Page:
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Mint needs clear policy on repricing

In mid-November the U.S. Mint unexpectedly suspended nearly all gold and platinum products and then brought them back after less than one day with mostly lower prices.

In mid-November the U.S. Mint unexpectedly suspended nearly all gold and platinum products and then brought them back after less than one day with mostly lower prices.


Collector response to the price changes has been mostly negative. Some customers who recently placed orders felt that the Mint should issue refunds for the price differences. Others, who routinely purchase their coins as soon as they are released, felt betrayed by the Mint.

Here is one anonymous quote by a Mint News Blog reader that sums up some of these sentiments:

“After 50 years of buying U.S. Mint collector items, I am fed up with this repricing and am giving up all dealing with them. Once an item is offered for sale as a collector item then it should not change in price for ANY reason.”

Some customers are reacting by returning coins purchased within the last 30 days at the higher prices, and re-purchasing their coins at the lower prices.
Another anonymous reader quote:

“I have purchased within the last 30 days. The coins I bought 10/17 will be shipped back, except for the 1/10 unc plats, refunded and if I choose I can go online to buy again. The coins I bought yesterday morning, I had to cancel that order, they would not reprice it over the phone.”

I should note that there were some collectors who were happy about the price declines. Some collectors used the lower prices as an opportunity increase their holdings of certain coins. Others, who had avoided buying gold products due to the high premiums, have finally decided to place orders now that premiums are lower.

I have not seen any official statements or explanations from the U.S. Mint on the price reductions. Nor does there seem to be any policy to refund customers who recently purchased coins at higher prices. I’ve seen some reports that the U.S. Mint canceled orders placed earlier in the week ahead of the price changes, but I am not sure if this was the case for all orders.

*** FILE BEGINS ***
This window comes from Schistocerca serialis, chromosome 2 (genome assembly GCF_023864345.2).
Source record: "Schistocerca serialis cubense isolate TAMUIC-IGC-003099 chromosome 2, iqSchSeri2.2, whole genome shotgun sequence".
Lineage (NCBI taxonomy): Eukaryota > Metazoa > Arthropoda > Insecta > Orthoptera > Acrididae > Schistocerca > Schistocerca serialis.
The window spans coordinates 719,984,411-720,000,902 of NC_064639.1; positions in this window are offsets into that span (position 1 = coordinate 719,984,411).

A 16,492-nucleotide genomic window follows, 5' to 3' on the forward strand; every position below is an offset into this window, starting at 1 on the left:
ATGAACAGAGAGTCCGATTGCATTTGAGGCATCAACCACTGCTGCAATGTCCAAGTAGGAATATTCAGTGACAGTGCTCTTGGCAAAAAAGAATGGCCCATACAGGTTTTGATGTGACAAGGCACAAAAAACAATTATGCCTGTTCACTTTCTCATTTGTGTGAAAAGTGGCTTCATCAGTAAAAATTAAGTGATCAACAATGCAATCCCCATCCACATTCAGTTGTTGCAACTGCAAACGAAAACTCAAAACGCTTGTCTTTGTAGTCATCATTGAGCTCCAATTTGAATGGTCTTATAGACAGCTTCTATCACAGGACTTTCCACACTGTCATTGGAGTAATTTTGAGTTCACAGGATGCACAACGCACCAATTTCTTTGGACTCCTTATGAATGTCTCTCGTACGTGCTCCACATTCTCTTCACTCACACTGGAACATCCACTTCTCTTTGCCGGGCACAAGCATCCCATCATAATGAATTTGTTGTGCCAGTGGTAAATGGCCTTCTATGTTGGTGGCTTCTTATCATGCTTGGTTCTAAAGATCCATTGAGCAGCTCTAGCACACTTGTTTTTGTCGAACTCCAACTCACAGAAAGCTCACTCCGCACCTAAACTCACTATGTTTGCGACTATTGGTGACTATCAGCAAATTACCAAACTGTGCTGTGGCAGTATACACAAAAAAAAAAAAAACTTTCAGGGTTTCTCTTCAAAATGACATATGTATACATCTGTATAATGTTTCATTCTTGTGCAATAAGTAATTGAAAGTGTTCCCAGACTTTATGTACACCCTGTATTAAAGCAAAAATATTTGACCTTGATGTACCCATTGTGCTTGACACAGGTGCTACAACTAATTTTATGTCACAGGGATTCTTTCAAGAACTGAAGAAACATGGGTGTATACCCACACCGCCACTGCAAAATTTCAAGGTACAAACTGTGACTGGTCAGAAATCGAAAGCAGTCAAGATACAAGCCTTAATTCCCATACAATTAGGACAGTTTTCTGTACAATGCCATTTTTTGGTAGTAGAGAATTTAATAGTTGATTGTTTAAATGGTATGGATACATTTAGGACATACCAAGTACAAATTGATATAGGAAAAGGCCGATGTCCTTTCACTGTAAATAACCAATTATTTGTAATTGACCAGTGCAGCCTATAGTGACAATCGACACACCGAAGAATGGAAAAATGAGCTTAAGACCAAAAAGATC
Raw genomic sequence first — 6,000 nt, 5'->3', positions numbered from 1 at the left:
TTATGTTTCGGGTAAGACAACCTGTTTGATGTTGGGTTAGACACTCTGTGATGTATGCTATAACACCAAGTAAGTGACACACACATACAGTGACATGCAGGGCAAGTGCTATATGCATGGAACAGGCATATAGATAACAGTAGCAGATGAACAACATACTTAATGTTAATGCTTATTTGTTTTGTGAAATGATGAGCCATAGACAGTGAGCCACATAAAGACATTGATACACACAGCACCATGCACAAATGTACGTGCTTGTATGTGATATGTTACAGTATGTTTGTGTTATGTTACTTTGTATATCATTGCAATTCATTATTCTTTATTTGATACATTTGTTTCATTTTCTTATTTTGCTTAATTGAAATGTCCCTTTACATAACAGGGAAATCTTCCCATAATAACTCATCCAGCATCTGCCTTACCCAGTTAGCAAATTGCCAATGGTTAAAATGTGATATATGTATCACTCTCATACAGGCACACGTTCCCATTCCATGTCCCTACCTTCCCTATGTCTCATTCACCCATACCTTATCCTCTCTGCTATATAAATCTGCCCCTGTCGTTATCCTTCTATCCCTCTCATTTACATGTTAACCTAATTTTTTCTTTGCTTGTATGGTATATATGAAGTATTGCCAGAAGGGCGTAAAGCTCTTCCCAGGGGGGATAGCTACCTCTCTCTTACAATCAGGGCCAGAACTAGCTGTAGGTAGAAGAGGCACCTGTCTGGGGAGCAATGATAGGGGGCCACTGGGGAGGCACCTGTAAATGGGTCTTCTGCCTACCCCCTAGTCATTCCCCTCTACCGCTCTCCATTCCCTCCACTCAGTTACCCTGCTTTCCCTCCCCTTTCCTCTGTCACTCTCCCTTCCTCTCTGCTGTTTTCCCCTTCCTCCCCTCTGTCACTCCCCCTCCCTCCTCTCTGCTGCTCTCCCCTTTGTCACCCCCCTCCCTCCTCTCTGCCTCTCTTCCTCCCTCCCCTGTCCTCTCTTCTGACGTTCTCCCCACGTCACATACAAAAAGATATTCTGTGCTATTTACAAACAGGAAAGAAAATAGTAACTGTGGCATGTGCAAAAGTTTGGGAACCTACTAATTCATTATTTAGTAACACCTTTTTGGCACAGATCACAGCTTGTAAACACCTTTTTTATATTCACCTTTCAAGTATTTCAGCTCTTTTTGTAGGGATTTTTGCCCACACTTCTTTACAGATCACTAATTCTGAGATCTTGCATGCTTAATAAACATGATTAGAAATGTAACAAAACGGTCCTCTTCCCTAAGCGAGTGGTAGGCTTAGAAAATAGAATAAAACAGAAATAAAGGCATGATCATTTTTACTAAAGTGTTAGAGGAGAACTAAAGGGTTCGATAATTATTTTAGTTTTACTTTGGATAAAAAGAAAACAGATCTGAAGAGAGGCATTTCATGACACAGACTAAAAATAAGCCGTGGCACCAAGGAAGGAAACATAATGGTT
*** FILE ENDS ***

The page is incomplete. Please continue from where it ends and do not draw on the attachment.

Even if the U.S. Mint does come out with an official policy or statement, there are definitely ways they could have handled the recent price changes better.

1.) Have a clear policy on when precious metals related products will be repriced. There should be a specific threshold at which the U.S. Mint reprices products. The current process seems somewhat arbitrary. Platinum coins were repriced on Oct 17 and Nov. 13. The market price of platinum on each date $857 and $814 representing a decline of only 5 percent. Gold coins were not repriced until the price had declined more than 20 percent.

2.) Have clear messages regarding suspensions on product pages. This year, when products have been suspended for price changes they have contained the ambiguous message, “Product is not available.” This is misleading since it is also the same message used for sold out products. In addition, earlier this year, platinum Eagle listings simply disappeared from the US Mint’s website without explanation. This left collectors guessing for more than two months.

In prior years, the U.S. Mint used a product page message for suspended products which clearly explained the situation. This message was used in 2006 and 2007: “Due to the increasing market value of gold, the American Eagle Gold Uncirculated Coins are temporarily unavailable while pricing for this option can be adjusted; therefore, no orders can be taken at this time.”

3.) Have a clear policy on customer orders placed at higher prices. Because of the Mint’s liberal 30-day return policy, many customers are choosing to return coins purchased at higher prices and re-purchase them at the new lower prices. Instead of forcing customers to go through this tedious process, the U.S. Mint could issue refunds to customers for orders placed within the return period. This would save the Mint the trouble of processing all of the returns and new orders and build some goodwill with their customer base.

4.) And the most logical, but unlikely suggestion, have prices adjusted daily or weekly based on precious metals market prices. The majority of the cost of gold and platinum U.S. Mint products comes from the cost of the precious metal content. So why not have floating prices, which adjust at set intervals based on the market value of precious metal content?

As an example, prices could be adjusted each day based on the closing market price of the precious metal plus a mark up. If the price makes a significant move during the day, offerings could be immediately suspended for the rest of the day. Customers wouldn’t have to worry about spontaneous re-pricings and could have piece of mind that they are paying prices based on the current market value of the metals. The Mint could limit returns on these products since customers will paying prices directly based on precious metals prices at the time of order.

Unfortunately, based on my understanding of how the US Mint must price products, this suggestion is not possible. However, it would clearly make a lot of sense.

At any rate, this is the final year for many of the U.S. Mint’s platinum and gold products, so these suggestions are somewhat moot. The U.S. Mint recently announced the discontinuation of 22 gold and platinum products due to lack of popularity. One has to wonder, if the U.S. Mint had more clearly defined policies and accurate pricing, maybe the discontinued products would have been popular enough to survive.

Michael Zielinski of White Plains, N.Y., writes a blog about Mint issues at:
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